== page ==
The roadway horizontal alignment is a series of horizontal tangents (straight roadway sections), circular curves, and spiral transitions. It shows the proposed roadway location in relation to the existing terrain and adjacent land conditions. Together with the vertical alignment (grades and vertical curves) and roadway cross-sections (lanes, shoulders, curbs, medians, roadside slopes, ditches, sidewalks), the horizontal alignment (tangents and curves) helps to provide a three-dimensional roadway layout.
In today’s environment, designers must do more than apply design standards and criteria to ‘solve’ a problem. They must understand how various roadway elements contribute to safety and facility operation, including the horizontal alignment.
This 3 hour course focuses on the geometric design of horizontal alignments for modern roads and highways. Its contents are intended to serve as guidance and not as an absolute standard or rule. Upon course completion, you should be familiar with the general design of horizontal roadway alignments. The course objective is to give engineers and designers an in-depth look at the principles to be considered when designing horizontal alignments.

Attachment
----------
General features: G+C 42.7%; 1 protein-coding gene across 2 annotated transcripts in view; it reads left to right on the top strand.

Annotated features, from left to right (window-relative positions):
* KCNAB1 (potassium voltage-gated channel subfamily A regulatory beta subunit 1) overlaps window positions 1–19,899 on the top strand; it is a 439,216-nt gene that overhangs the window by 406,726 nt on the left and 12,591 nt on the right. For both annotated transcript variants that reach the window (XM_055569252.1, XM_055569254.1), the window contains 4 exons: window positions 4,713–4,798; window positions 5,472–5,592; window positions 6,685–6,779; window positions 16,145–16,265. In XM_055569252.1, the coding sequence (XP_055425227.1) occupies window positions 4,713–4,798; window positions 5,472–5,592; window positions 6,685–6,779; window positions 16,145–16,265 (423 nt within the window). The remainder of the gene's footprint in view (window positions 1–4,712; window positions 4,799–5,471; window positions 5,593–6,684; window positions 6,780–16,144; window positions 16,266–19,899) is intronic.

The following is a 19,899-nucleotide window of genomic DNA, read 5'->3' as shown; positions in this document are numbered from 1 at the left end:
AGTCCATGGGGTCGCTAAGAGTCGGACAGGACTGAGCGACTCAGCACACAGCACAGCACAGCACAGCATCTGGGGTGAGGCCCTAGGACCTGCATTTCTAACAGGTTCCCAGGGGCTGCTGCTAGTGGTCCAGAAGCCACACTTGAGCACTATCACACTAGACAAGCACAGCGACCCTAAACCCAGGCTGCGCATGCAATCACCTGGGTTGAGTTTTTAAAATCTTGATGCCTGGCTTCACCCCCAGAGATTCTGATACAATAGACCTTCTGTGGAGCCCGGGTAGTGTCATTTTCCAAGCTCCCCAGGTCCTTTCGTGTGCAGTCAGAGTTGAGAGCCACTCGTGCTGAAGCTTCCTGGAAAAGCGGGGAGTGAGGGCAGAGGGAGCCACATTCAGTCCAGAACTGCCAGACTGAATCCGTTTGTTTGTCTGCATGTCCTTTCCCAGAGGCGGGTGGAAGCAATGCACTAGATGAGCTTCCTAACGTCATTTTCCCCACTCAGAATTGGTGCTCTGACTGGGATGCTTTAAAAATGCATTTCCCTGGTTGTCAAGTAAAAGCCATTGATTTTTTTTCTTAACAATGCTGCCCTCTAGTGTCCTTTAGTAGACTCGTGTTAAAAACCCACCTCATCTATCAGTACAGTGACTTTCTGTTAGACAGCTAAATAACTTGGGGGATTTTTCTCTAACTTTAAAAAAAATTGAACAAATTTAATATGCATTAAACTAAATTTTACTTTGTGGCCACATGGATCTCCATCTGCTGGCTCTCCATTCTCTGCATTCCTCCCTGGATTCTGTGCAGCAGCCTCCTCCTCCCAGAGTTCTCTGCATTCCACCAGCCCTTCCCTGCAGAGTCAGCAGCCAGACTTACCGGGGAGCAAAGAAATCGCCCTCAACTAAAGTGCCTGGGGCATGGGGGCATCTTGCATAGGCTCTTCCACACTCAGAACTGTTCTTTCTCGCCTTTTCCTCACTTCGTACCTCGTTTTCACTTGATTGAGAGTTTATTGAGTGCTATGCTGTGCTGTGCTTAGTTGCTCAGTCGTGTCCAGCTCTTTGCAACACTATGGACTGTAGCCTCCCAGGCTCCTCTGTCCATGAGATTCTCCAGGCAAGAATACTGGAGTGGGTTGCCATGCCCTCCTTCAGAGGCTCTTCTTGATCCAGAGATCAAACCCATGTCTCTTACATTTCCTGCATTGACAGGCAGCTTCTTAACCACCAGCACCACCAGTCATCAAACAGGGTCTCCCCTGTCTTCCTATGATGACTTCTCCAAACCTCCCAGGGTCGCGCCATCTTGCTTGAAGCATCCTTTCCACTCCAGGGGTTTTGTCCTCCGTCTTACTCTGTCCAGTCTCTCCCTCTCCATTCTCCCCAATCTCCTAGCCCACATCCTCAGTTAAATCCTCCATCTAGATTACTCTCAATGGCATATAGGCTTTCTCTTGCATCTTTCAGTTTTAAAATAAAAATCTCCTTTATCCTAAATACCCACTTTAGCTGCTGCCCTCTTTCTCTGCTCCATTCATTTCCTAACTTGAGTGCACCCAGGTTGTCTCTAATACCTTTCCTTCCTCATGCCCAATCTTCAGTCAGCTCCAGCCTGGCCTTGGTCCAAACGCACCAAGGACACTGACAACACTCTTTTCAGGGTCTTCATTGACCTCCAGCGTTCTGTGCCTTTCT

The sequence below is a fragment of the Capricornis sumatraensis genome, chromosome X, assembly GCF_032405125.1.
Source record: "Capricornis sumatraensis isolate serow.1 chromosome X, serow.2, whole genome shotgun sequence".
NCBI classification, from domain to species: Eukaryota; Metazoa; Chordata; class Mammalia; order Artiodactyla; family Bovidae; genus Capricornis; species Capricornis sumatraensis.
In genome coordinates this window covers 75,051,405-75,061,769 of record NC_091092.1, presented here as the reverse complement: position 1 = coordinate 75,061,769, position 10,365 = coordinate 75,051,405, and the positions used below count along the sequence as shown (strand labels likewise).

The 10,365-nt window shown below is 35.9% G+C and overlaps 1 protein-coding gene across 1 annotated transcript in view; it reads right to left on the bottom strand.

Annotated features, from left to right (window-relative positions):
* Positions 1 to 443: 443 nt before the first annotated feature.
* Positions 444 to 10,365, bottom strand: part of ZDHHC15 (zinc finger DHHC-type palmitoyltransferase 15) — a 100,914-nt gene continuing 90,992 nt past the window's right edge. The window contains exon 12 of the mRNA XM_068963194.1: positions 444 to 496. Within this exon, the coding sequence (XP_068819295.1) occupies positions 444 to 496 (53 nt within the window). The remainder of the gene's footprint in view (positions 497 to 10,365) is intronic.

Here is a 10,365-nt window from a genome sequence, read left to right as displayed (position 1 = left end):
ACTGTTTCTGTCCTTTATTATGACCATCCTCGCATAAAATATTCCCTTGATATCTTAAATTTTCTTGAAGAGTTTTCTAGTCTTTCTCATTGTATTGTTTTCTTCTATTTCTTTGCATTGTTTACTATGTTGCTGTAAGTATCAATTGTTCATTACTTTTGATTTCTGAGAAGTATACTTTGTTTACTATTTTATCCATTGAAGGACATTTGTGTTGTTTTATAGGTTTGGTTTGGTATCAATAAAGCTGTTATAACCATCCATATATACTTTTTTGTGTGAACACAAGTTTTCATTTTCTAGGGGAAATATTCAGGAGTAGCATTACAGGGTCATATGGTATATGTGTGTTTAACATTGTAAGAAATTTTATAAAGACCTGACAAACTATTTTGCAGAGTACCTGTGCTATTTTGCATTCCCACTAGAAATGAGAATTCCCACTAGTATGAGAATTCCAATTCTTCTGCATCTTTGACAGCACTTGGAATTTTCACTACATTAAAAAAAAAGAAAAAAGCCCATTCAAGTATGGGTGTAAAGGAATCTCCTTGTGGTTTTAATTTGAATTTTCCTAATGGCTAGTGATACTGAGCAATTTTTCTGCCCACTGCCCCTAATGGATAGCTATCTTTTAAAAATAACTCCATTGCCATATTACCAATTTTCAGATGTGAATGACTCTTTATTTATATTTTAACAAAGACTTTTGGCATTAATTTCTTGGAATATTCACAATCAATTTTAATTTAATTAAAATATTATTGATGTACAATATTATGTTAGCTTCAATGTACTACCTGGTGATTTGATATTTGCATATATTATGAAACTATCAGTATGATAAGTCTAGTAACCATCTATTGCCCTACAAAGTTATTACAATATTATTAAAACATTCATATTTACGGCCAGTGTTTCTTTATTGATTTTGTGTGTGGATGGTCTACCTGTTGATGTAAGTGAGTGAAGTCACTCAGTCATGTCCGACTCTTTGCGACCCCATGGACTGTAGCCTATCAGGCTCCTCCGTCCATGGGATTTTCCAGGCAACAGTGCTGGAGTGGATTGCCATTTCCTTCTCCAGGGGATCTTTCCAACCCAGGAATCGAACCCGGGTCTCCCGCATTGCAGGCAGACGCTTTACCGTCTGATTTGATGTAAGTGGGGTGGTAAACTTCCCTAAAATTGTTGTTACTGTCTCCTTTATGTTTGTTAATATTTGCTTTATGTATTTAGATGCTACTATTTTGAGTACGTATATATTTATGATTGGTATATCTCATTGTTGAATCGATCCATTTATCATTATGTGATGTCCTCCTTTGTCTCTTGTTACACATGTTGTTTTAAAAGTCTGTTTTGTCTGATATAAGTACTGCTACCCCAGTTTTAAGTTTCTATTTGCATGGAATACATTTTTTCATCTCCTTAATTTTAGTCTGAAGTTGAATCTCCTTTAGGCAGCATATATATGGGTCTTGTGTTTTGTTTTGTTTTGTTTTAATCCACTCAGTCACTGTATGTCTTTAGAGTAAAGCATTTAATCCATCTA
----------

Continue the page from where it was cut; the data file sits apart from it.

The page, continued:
A Policy on Geometric Design of Highways and Streets (also known as the “Green Book”) published by the American Association of State Highway and Transportation Officials (AASHTO) is considered to be the primary guidance for U.S. roadway design. For this course, Chapter 3 (Section 3.3 Horizontal Alignment) will be used exclusively for fundamental roadway geometric design principles.